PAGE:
Throughout the film they are constantly looking to see if they can find the original person whose genetic material they are based on. This connects to the rather boring theme of whether or not they have souls and whether or not they are real people (or simply organic things that grow organs for transplants). I gotta be honest and say this was not at all compelling or at all original. This could have been some SciFi film from 60 years ago about whether or not a robot was human because it too had some sort of emotional life. Who cares?

Director Mark Romanek's work here is really pretty terrible as he telegraphs the emotions and the symbolism of each and every moment with the most ridiculous objective correlatives. We see garbage blowing in the wind just after Ruth goes on a long rant about how they are "modeled on trash and garbage" (oh - I get it!). When Kathy feels isolated in the cottage, we see her in big, wide shot sitting alone in the middle of emptiness. Ugh.

There is the root of an interesting discussion here - a post-modern question that comes up in the first act (and rather fades away by the end) about what is the nature of these kids existences if they are just created to be destroyed. They are given only certain amounts of information about their situations and are given a very limited language set to better control them. This is very similar to what Giorgos Lanthimos does in Dogtooth, but it's a lot simpler and dumber. By the time the film ends, it doesn't really matter that there was this interesting opening.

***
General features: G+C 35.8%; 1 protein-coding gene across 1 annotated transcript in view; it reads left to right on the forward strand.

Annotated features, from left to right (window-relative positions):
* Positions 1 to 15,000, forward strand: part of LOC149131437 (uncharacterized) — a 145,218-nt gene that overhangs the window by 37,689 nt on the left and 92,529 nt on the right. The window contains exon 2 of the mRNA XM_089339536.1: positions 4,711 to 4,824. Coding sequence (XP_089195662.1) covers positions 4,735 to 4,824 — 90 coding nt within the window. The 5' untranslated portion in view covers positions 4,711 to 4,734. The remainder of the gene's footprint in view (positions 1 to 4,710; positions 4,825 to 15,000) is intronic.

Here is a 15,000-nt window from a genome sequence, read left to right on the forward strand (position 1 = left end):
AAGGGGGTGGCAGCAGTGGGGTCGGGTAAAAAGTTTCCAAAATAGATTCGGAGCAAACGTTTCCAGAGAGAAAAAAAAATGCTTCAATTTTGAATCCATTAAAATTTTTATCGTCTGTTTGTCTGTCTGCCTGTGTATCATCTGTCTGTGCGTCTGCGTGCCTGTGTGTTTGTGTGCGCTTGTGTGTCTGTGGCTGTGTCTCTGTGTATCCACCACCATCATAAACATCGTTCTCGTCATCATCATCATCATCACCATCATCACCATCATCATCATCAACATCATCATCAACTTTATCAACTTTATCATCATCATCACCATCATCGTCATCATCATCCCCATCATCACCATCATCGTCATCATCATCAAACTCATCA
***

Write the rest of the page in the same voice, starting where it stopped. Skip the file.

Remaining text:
This is an interesting concept for a story, but it's done so ham-handedly and so boringly that it's really not all that interesting. On top of this, if you watch the trailer, you basically see the entire film - and that's only two minutes long! There is almost no depth in this film and no real emotional interest in the characters. Ruth is always a bitch; Kathy is always a smart geek who is emotionally distant; Tommy is sorta dim and child-like. They are like this as kids and they remain like this as adults. They don't grow at all. Maybe this is what the story is about - being denied the tools of socialization, they are emotional outsiders. But that's not really all that interesting either.

Stars: 2 of 4

Saturday, September 18, 2010

Kings of Pastry (Saturday, September 18, 2010) (119)